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The American Revolution was sometimes called the “Presbyterian Rebellion”

May 18, 2018

American colonial ministers and clergy who supported the Revolutionary War were often called the “Black Regiment” because of their black robes.  Their pro-revolutionary sermons and preaching were a powerful influence and moral support for American colonists prior to and during the Revolutionary War.

Prior to and during the American Revolution, American colonists of the 1700s intensely debated and discussed whether it was biblical to defend their rights and freedoms and go to war with Britain.  Those who opposed revolution were called “loyalists” or “Tories” of King George III and Britain.  Those who supported revolution were often called “patriots” or “Whigs” after the pro-reform political party in England.

The Bible was often at the center of colonists’ discussions, sermons, and political writings regarding revolution.  In addition, many widely-read historical and religious writings published prior to this period (including pseudonymed Stephen Junius Brutus’s 1579 Vindiciae Contra Tyrannos (A Defense of Liberty Against Tyrants) and John Locke’s 1689 Second Treatise on Civil Government) supported the principles of right of resistance tyranny, natural rights, and popular sovereignty in American political thought based on the Bible. The Bible and Judeo-Christian ideas had such a strong influence on the American Revolution that some loyalists referred to the war as the “Presbyterian Rebellion.”

James Caldwell at the Battle of Springfield by Henry Alexander Ogden. Caldwell was a Presbyterian minister who played a significant role in the American Revolution.

Some loyalists referred to the revolution as a “Presbyterian Rebellion” after the Presbyterian church movement that came out of the Protestant Reformation.  (The Presbyterians, as it were, governed their churches by a group of equal, elected leaders and representative courts.)  While patriot colonists in the thirteen colonies comprised many different religious sects, some loyalists referred to the war as Presbyterian with a focus on the Presbyterian churches in New England where the Boston Tea Party occurred.  The New England Presbyterians, along with many other religious groups in America, espoused the ideas of political resistance and popular sovereignty, of European religious and political reformers.  Many such colonists, for example, favored the people’s right of resistance and religious tolerance, and they opposed the Divine Right of Kings and absolute rule.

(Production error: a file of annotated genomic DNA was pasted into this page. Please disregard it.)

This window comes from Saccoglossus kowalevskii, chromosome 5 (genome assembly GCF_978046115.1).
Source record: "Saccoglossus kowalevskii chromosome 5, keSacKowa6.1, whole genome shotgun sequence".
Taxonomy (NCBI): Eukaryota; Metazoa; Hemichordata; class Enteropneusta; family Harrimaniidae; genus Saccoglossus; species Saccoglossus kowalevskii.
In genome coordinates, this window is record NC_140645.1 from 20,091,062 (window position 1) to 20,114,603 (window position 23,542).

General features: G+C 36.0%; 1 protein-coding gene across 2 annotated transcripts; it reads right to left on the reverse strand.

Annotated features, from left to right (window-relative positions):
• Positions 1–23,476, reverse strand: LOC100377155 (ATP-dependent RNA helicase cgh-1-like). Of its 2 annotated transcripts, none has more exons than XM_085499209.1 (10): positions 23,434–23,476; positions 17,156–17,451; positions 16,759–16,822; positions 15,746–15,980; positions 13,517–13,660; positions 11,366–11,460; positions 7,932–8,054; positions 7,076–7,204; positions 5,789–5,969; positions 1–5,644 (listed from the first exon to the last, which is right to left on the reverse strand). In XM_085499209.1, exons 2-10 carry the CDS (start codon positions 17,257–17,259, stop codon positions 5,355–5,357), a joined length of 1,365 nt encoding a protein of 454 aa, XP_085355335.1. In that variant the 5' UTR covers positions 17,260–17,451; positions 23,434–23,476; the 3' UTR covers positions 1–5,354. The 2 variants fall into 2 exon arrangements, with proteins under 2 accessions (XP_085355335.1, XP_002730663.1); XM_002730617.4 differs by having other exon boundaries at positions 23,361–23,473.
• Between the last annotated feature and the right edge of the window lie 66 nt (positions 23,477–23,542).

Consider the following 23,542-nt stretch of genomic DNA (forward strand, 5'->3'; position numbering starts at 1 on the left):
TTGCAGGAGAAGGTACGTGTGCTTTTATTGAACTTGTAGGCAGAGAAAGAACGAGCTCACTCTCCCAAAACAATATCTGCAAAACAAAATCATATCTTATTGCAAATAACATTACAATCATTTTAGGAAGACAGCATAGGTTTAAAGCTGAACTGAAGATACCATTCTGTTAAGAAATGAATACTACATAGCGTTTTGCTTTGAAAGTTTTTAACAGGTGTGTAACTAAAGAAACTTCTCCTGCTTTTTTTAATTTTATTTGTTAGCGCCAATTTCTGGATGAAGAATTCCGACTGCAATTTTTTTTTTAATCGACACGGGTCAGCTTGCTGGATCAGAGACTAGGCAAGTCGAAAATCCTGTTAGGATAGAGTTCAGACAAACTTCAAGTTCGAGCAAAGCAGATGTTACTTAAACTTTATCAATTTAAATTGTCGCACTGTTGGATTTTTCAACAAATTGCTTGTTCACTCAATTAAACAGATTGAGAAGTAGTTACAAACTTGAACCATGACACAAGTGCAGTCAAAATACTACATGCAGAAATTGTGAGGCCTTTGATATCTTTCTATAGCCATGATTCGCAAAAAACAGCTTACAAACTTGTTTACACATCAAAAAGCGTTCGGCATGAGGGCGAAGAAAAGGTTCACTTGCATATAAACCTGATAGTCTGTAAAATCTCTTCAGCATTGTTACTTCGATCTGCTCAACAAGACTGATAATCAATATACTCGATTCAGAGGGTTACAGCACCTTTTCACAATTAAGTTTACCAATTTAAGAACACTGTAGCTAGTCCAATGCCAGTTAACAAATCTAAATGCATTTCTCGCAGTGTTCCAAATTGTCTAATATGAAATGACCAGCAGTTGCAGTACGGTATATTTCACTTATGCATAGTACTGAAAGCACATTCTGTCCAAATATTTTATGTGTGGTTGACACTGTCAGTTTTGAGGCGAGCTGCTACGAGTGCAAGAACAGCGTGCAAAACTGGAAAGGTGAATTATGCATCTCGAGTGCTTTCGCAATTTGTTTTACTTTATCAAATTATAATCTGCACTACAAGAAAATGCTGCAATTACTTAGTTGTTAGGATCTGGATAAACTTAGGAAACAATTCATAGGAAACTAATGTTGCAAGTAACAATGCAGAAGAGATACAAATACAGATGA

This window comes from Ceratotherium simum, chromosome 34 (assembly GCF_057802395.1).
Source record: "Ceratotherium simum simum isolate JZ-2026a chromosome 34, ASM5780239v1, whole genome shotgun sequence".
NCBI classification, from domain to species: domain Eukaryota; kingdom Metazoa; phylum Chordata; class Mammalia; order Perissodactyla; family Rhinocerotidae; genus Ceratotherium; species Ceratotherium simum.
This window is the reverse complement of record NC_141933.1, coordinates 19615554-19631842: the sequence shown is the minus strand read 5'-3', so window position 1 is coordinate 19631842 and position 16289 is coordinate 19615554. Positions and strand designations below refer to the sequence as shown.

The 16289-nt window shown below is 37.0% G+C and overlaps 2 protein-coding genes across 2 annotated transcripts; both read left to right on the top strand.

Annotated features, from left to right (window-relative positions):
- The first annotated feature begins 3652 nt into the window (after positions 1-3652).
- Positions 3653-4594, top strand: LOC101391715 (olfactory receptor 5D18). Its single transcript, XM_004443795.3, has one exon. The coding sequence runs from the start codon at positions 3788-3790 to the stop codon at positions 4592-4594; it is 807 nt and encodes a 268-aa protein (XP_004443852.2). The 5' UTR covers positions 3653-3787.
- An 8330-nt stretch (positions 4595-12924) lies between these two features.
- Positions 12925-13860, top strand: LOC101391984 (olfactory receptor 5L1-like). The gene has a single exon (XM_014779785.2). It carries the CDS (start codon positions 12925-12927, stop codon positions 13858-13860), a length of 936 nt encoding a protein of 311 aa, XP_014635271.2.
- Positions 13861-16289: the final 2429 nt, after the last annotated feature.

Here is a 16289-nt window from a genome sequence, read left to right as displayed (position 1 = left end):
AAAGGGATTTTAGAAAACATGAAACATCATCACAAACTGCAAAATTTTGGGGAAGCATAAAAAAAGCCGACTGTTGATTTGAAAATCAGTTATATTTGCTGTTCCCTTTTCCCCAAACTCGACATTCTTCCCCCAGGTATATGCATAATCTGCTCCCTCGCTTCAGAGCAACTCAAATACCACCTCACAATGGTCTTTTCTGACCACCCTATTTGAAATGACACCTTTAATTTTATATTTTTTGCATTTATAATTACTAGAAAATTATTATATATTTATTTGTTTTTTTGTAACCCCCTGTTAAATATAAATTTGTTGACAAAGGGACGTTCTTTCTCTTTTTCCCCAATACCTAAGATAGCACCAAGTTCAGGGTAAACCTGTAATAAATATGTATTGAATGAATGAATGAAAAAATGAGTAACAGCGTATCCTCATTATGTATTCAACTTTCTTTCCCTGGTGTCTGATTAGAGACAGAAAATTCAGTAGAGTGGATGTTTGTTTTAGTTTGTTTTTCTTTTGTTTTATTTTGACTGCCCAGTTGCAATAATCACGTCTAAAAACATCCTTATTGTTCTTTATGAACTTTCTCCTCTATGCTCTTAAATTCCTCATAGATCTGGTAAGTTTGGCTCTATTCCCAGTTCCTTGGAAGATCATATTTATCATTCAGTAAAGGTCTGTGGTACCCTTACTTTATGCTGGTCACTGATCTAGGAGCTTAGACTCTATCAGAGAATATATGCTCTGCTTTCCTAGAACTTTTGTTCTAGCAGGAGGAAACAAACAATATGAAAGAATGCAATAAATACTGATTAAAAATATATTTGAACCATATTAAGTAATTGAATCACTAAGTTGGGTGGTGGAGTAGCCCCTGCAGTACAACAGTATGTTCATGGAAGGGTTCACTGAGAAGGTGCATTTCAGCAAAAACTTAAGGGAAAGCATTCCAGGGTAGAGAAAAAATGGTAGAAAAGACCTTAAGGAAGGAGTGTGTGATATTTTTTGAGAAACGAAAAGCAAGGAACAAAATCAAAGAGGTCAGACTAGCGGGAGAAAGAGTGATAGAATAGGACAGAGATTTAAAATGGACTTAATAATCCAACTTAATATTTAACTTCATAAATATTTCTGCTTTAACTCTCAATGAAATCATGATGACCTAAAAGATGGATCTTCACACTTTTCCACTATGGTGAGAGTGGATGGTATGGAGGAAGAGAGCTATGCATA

As such, one loyalist, Rev. William Jones, told the British government in 1776 that the revolution was instigated by Presbyterians who were “Calvinists by profession, and Republicans in their politics” and that “this has been a Presbyterian war from the beginning.”  Another loyalist in New York wrote in 1774 about the Presbyterians, “I fix all the blame for these extraordinary American proceedings upon them.  Believe me, the Presbyterians have been the chief and principle instruments in all these flaming measures.”

American Founder John Adams later in 1821 reflected on and affirmed the influence of Reformed Christian political thought on the American Founding, writing in a letter, 

Whether rightly or wrongly applied, the political principles of the American Revolution were, as Gary T. Amos observes in his Defending the Declaration: How the Bible and Christianity Influenced the Writing of the Declaration of Independence, “an inheritance left to colonial Americans by earlier generations of Christian writers.”  These principles included the people’s right of resistance, natural rights, and popular sovereignty as opposed to the Divine Right of Kings and absolute rule.  This heritage of Western political thought had developed over centuries and laid the groundwork for the American Revolution and the founding of the new nation of the United States.

Contributed by AHEF and Angela E. Kamrath.